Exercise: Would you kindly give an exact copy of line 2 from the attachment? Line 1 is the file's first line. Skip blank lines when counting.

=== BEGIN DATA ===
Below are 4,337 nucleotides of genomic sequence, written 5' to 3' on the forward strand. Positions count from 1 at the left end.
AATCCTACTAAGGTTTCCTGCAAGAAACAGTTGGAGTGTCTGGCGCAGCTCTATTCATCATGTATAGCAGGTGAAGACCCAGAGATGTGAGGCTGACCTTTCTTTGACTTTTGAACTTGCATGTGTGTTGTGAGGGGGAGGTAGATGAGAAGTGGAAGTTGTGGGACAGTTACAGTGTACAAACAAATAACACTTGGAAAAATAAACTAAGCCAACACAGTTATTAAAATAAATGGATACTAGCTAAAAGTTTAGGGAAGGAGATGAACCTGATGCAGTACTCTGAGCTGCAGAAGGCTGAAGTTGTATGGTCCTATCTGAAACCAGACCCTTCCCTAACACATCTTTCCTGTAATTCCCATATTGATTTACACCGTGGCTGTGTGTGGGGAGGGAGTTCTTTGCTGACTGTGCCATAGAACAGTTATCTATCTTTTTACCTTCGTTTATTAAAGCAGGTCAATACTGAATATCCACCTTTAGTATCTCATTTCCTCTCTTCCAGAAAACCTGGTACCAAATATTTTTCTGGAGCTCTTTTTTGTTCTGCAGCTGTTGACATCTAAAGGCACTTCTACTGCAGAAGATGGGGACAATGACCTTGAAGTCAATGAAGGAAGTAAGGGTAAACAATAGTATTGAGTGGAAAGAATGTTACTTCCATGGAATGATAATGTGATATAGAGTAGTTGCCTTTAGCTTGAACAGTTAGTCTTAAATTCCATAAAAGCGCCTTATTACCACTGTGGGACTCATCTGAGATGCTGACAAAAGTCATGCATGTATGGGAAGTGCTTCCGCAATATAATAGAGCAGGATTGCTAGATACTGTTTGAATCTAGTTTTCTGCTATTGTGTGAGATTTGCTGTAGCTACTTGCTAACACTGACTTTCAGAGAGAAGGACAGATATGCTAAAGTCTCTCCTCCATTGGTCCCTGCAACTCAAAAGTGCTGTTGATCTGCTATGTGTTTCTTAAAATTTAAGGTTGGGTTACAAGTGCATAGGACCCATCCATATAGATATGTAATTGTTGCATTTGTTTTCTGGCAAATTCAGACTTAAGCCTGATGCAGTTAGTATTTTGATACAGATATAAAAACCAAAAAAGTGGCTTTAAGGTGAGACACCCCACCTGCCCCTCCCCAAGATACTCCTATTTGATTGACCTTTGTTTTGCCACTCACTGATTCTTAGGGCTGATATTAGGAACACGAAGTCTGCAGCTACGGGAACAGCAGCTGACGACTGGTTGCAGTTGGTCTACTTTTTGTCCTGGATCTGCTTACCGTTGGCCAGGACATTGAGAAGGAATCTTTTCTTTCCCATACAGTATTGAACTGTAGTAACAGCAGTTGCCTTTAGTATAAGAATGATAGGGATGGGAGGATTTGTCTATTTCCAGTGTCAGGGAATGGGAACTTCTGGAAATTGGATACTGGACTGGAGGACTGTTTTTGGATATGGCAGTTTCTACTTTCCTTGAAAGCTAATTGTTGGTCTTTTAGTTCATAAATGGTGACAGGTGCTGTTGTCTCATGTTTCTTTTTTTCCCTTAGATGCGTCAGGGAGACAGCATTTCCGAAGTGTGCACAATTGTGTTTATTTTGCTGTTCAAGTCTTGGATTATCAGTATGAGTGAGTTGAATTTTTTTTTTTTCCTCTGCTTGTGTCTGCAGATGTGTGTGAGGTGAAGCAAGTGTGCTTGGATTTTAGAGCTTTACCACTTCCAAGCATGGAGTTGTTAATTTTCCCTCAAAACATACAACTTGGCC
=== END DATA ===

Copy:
AATCCTACTAAGGTTTCCTGCAAGAAACAGTTGGAGTGTCTGGCGCAGCTCTATTCATCATGTATAGCAGGTGAAGACCCAGAGATGTGAGGCTGACCTTTCTTTGACTTTTGAACTTGCATGTGTGTTGTGAGGGGGAGGTAGATGAGAAGTGGAAGTTGTGGGACAGTTACAGTGTACAAACAAATAACACTTGGAAAAATAAACTAAGCCAACACAGTTATTAAAATAAATGGATACTAGCTAAAAGTTTAGGGAAGGAGATGAACCTGATGCAGTACTCTGAGCTGCAGAAGGCTGAAGTTGTATGGTCCTATCTGAAACCAGACCCTTCCCTAACACATCTTTCCTGTAATTCCCATATTGATTTACACCGTGGCTGTGTGTGGGGAGGGAGTTCTTTGCTGACTGTGCCATAGAACAGTTATCTATCTTTTTACCTTCGTTTATTAAAGCAGGTCAATACTGAATATCCACCTTTAGTATCTCATTTCCTCTCTTCCAGAAAACCTGGTACCAAATATTTTTCTGGAGCTCTTTTTTGTTCTGCAGCTGTTGACATCTAAAGGCACTTCTACTGCAGAAGATGGGGACAATGACCTTGAAGTCAATGAAGGAAGTAAGGGTAAACAATAGTATTGAGTGGAAAGAATGTTACTTCCATGGAATGATAATGTGATATAGAGTAGTTGCCTTTAGCTTGAACAGTTAGTCTTAAATTCCATAAAAGCGCCTTATTACCACTGTGGGACTCATCTGAGATGCTGACAAAAGTCATGCATGTATGGGAAGTGCTTCCGCAATATAATAGAGCAGGATTGCTAGATACTGTTTGAATCTAGTTTTCTGCTATTGTGTGAGATTTGCTGTAGCTACTTGCTAACACTGACTTTCAGAGAGAAGGACAGATATGCTAAAGTCTCTCCTCCATTGGTCCCTGCAACTCAAAAGTGCTGTTGATCTGCTATGTGTTTCTTAAAATTTAAGGTTGGGTTACAAGTGCATAGGACCCATCCATATAGATATGTAATTGTTGCATTTGTTTTCTGGCAAATTCAGACTTAAGCCTGATGCAGTTAGTATTTTGATACAGATATAAAAACCAAAAAAGTGGCTTTAAGGTGAGACACCCCACCTGCCCCTCCCCAAGATACTCCTATTTGATTGACCTTTGTTTTGCCACTCACTGATTCTTAGGGCTGATATTAGGAACACGAAGTCTGCAGCTACGGGAACAGCAGCTGACGACTGGTTGCAGTTGGTCTACTTTTTGTCCTGGATCTGCTTACCGTTGGCCAGGACATTGAGAAGGAATCTTTTCTTTCCCATACAGTATTGAACTGTAGTAACAGCAGTTGCCTTTAGTATAAGAATGATAGGGATGGGAGGATTTGTCTATTTCCAGTGTCAGGGAATGGGAACTTCTGGAAATTGGATACTGGACTGGAGGACTGTTTTTGGATATGGCAGTTTCTACTTTCCTTGAAAGCTAATTGTTGGTCTTTTAGTTCATAAATGGTGACAGGTGCTGTTGTCTCATGTTTCTTTTTTTCCCTTAGATGCGTCAGGGAGACAGCATTTCCGAAGTGTGCACAATTGTGTTTATTTTGCTGTTCAAGTCTTGGATTATCAGTATGAGTGAGTTGAATTTTTTTTTTTTCCTCTGCTTGTGTCTGCAGATGTGTGTGAGGTGAAGCAAGTGTGCTTGGATTTTAGAGCTTTACCACTTCCAAGCATGGAGTTGTTAATTTTCCCTCAAAACATACAACTTGGCC